The Beach Boys' 1966 "Good Vibrations" was an innovative single that broke new sonic and musical ground. The song was not included on any of the band's albums and became notable for its complex composition from bandleader Brian Wilson, layered arrangement, and costly production. At the time, Brian Wilson's "Good Vibrations" was one of the most expensive songs ever recorded, thanks to dozens of studio sessions in several studios with the top session musicians in the country. In other words, making "Good Vibrations" was no simple task.
Despite its ambitious nature, "Good Vibrations" became a major hit for the Beach Boys, and it set the standard for what was supposed to become Wilson's next project, the ill-fated Smile album. Making the Beach Boys' "Good Vibrations" was a massive, legendary undertaking - one that many don't realize has a complicated story behind it.
Brian Wilson Was Inspired By A Dog Barking At Him
As the story goes, Brian Wilson was inspired to write "Good Vibrations" thanks to a childhood memory of a dog barking at him. His mother told him to act unafraid towards the dog because they "pick up the vibes." That memory triggered the lyrical concept of "good vibes," which was expanded upon by lyricist Tony Asher.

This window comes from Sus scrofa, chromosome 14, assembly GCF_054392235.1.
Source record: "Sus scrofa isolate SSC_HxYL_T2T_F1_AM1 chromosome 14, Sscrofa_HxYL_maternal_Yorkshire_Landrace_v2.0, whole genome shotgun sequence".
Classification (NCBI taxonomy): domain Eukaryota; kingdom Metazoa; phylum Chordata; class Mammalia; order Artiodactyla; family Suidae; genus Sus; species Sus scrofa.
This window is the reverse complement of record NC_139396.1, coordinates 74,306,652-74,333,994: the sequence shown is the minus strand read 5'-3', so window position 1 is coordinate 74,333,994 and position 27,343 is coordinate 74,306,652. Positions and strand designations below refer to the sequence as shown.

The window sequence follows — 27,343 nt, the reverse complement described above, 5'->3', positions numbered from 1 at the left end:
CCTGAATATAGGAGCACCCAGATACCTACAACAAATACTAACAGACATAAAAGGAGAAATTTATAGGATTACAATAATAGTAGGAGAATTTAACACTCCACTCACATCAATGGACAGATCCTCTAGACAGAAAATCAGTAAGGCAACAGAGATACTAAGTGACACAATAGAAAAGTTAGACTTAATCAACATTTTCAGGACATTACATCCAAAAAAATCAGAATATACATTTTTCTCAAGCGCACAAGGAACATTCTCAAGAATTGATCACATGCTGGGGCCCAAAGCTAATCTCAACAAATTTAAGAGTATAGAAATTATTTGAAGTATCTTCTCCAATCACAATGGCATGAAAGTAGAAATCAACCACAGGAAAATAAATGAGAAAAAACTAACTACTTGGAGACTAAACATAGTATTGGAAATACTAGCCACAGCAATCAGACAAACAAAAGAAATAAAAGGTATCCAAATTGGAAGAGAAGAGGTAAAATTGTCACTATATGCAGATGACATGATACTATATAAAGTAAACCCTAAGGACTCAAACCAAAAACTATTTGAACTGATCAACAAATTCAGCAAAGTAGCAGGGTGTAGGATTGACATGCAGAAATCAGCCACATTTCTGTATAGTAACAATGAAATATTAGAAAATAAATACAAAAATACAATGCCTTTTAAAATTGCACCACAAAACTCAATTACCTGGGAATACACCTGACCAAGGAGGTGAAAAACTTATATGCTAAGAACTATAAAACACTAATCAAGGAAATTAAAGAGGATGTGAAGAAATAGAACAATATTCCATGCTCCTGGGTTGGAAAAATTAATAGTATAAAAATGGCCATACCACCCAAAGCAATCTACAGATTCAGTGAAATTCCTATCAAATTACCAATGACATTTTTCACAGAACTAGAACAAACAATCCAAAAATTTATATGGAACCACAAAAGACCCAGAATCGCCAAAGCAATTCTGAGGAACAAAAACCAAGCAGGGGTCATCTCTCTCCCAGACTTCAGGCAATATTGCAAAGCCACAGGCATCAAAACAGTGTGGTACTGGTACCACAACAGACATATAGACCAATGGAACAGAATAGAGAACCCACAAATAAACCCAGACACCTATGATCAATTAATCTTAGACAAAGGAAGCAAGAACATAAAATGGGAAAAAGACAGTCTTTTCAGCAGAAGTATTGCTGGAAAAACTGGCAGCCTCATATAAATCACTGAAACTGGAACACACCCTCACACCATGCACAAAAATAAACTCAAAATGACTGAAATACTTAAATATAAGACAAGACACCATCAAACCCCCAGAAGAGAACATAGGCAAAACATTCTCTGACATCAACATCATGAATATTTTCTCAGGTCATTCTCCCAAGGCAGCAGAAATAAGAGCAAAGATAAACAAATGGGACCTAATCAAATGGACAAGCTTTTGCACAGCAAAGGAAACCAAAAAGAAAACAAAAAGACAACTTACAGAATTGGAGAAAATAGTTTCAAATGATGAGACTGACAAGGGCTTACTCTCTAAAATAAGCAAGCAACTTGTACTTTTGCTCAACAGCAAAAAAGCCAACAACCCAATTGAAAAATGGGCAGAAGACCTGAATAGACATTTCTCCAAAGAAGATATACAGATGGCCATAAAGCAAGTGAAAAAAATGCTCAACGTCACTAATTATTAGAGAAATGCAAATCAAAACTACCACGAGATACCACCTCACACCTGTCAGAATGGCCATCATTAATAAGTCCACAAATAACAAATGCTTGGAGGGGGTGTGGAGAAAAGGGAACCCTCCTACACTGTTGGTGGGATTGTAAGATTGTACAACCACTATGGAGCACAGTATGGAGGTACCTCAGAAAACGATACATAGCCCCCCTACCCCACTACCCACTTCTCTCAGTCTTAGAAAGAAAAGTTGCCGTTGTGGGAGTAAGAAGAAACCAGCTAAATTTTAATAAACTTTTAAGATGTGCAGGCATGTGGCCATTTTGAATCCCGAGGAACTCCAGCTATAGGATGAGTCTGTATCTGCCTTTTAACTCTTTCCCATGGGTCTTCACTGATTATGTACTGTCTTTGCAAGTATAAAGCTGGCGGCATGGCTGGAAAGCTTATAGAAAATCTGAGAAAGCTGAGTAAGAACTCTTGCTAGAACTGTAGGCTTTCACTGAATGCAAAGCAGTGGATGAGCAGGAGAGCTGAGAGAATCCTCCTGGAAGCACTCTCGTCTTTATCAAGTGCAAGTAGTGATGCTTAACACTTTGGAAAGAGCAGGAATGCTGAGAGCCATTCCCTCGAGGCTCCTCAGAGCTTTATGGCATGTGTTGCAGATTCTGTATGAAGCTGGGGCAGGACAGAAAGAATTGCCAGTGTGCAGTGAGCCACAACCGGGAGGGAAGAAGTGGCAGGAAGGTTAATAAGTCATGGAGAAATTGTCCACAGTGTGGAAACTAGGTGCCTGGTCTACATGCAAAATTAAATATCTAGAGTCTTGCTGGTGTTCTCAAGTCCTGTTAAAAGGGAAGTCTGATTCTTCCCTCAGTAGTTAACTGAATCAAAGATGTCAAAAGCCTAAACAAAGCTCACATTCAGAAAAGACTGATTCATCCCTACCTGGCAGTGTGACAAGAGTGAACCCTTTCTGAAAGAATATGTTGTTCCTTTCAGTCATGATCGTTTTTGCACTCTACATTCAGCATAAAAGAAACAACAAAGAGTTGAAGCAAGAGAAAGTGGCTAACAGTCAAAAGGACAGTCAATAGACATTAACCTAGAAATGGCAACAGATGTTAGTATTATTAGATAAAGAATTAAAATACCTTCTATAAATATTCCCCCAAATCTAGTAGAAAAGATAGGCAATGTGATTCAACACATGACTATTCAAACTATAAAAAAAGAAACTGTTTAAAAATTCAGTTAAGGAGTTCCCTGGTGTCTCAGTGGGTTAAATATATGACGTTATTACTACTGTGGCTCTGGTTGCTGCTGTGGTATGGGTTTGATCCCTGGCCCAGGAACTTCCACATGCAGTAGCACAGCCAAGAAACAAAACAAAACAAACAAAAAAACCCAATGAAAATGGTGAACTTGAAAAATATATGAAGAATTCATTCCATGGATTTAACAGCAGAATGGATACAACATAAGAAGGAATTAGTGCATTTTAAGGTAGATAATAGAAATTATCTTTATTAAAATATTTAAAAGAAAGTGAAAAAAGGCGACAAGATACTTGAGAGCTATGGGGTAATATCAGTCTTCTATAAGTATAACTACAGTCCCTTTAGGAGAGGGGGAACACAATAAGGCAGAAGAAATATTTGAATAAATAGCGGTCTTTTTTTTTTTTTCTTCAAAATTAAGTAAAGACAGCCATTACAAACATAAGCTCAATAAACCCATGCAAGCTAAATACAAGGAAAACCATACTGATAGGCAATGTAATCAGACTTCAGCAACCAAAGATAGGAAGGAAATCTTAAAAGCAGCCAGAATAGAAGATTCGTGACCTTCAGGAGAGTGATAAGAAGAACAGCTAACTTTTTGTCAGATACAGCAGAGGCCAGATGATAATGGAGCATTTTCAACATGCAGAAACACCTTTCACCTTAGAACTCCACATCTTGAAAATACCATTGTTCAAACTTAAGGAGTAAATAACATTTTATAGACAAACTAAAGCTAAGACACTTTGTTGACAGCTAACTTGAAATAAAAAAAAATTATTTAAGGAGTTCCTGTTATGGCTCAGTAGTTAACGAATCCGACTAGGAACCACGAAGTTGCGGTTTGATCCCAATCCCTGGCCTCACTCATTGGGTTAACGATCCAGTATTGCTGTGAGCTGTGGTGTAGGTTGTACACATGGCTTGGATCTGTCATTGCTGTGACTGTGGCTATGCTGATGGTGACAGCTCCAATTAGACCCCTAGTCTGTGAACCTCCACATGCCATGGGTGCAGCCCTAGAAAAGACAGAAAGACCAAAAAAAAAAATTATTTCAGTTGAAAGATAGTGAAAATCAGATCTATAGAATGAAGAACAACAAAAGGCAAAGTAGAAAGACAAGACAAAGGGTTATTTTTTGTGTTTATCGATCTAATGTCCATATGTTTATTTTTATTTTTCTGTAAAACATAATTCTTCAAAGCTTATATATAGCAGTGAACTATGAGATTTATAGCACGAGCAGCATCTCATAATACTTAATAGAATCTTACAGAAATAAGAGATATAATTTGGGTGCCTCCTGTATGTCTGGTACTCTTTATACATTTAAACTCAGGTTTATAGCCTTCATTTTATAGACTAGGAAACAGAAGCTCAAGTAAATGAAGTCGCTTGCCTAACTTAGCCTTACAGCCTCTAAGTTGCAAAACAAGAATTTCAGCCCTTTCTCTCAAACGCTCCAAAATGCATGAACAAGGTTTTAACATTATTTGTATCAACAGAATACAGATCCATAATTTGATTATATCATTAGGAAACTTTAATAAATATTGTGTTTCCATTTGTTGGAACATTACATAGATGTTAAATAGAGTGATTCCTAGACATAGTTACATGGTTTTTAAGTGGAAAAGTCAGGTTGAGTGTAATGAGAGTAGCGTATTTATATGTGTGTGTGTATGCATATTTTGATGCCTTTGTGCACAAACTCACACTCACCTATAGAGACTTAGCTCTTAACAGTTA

Asher later recalled:
I remember when he began to play this little riff, which he said he had been working on. He was saying something like, you know, "Good, good vibes, I get good vibes," or something like that.
And I kept saying to him, "You know, it really ought to be vibrations."
Wilson Was Influenced By Stephen Foster's 'Camptown Races'
Wilson was heavily influenced by the composer Stephen Foster and his compositions - including the staple "Camptown Races" - when writing "Good Vibrations."
"[Foster] was a big influence on me, especially the sound of 'Gotta keep those lovin' good vibrations happenin' with her.' I never would have thought of that myself," he later recalled in an interview.
The Band Recorded For 36 Hours
The band that played on "Good Vibrations," which included members of the legendary session collective The Wrecking Crew, reportedly recorded the music on the song for 36 hours, as part of over a dozen studio sessions at numerous facilities. Carol Kaye, who played electric bass on the song alongside upright bassist Lyle Ritz, recalled how the initial marathon sessions were structured.
"He did the very first take on that with Ray Pohlman at Goldstar and scrapped that. And the other 12 dates I'm playing on - that's 36 hours - he did not change that bass part all during that time," Kaye said.
The Song Cost $75,000 To Record
The groundbreaking recording ended up costing a whopping $75,000 to complete - which adds up to around $550,000 today.
With 17 sessions taking place over the course of several months, it's no wonder that the song was so expensive to create. It's still perhaps the most expensive song ever recorded.